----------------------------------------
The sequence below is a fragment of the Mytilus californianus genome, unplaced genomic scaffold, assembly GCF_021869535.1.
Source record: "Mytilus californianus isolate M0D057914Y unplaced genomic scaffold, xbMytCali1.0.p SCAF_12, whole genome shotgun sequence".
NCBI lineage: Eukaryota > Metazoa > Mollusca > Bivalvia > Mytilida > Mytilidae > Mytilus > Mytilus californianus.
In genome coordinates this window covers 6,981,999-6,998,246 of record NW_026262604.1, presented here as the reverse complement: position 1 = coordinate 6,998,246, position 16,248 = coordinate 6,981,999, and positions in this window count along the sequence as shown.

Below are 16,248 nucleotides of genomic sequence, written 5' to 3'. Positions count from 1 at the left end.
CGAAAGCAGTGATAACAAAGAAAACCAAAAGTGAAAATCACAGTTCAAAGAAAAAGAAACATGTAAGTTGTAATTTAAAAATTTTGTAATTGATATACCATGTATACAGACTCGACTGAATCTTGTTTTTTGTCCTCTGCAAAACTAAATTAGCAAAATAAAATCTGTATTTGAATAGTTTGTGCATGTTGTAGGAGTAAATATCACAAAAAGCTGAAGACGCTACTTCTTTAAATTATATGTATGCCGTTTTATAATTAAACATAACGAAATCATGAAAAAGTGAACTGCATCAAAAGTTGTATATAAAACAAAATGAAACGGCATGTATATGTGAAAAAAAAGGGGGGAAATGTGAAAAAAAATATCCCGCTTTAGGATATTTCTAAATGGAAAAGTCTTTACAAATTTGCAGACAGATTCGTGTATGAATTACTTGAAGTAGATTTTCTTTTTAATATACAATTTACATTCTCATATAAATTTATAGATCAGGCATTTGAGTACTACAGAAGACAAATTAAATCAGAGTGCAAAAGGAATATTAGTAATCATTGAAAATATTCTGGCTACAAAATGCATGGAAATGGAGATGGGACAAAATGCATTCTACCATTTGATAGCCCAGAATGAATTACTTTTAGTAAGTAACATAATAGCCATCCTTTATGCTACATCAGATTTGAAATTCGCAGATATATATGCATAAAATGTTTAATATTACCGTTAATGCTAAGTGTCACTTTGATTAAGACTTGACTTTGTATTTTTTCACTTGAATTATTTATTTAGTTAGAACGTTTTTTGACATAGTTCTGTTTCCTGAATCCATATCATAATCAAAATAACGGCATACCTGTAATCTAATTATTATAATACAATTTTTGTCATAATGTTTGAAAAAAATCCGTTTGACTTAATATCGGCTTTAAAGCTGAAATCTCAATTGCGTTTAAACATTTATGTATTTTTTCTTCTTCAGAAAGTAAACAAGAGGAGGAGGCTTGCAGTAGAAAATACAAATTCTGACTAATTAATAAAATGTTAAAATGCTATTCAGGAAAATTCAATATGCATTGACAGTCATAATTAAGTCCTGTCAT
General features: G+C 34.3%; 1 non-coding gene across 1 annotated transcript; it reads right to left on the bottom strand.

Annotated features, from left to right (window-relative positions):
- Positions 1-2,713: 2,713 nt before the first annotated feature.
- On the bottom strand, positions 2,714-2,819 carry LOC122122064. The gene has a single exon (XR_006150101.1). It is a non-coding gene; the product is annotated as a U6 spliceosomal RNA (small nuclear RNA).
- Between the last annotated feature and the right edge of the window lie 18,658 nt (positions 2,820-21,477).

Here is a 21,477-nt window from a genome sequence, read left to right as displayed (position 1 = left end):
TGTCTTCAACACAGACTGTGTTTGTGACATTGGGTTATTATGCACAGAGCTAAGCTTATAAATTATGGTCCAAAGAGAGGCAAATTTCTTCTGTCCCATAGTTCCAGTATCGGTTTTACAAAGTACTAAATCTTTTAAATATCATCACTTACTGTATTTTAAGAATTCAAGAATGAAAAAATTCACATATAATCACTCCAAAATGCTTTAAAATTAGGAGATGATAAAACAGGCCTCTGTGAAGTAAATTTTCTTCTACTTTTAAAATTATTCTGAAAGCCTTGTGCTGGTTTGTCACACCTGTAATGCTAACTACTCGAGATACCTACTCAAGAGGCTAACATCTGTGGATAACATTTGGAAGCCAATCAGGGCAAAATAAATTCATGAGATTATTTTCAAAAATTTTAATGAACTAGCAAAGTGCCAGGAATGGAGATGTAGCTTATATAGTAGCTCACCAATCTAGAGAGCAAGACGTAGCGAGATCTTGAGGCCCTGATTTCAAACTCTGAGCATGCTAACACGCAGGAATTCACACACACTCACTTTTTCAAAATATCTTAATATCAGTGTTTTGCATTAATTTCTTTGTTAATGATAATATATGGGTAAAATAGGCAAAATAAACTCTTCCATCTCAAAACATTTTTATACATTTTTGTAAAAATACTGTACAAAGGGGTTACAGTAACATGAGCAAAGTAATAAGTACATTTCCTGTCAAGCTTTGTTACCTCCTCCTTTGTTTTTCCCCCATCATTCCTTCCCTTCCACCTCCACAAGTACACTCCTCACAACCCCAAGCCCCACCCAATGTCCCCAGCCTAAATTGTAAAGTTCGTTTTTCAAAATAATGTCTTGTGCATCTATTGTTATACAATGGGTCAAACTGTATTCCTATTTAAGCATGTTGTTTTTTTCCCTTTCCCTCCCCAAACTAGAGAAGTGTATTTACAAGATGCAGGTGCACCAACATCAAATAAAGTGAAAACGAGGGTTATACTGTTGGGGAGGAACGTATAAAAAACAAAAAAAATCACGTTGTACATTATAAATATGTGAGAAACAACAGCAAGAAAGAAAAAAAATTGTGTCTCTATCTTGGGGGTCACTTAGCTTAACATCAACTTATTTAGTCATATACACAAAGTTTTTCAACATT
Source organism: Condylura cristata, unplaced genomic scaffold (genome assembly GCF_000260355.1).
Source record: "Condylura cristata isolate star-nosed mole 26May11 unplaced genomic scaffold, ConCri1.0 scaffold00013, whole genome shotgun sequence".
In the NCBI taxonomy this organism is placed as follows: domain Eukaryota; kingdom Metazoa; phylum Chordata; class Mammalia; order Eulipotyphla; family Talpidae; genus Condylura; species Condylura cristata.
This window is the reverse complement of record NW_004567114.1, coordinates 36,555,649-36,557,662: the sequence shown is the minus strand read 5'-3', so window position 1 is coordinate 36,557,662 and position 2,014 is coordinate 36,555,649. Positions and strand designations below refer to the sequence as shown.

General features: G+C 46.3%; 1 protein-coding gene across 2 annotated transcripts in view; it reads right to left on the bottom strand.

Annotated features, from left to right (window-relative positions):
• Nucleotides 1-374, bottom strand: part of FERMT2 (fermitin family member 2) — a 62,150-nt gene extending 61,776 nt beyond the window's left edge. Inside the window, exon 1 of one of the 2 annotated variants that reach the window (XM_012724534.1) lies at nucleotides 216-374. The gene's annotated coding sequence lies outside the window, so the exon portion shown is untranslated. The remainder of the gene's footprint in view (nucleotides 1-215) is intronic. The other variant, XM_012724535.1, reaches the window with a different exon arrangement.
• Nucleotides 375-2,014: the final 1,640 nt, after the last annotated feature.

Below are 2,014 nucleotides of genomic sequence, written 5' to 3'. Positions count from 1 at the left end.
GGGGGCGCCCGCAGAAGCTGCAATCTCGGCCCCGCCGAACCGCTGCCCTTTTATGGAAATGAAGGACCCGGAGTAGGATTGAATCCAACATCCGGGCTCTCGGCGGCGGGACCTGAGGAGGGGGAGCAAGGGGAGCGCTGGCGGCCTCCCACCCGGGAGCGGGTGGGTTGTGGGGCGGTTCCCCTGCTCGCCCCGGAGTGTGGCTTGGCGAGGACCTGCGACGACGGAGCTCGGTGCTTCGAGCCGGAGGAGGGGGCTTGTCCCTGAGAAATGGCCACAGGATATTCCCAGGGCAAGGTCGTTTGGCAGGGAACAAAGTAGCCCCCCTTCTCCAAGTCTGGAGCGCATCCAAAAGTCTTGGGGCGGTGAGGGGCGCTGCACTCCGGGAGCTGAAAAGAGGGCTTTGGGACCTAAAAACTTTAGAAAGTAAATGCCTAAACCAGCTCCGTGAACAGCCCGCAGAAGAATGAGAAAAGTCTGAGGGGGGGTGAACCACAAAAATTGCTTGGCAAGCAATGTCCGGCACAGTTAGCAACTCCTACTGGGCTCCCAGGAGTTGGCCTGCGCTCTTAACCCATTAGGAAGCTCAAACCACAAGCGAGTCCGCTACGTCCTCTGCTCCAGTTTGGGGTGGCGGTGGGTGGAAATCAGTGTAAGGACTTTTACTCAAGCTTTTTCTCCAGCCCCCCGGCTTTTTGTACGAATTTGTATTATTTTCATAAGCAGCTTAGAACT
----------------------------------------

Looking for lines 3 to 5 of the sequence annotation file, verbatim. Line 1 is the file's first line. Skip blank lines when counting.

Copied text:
NCBI lineage: Eukaryota > Metazoa > Mollusca > Bivalvia > Mytilida > Mytilidae > Mytilus > Mytilus californianus.
In genome coordinates this window covers 6,981,999-6,998,246 of record NW_026262604.1, presented here as the reverse complement: position 1 = coordinate 6,998,246, position 16,248 = coordinate 6,981,999, and positions in this window count along the sequence as shown.

Below are 16,248 nucleotides of genomic sequence, written 5' to 3'. Positions count from 1 at the left end.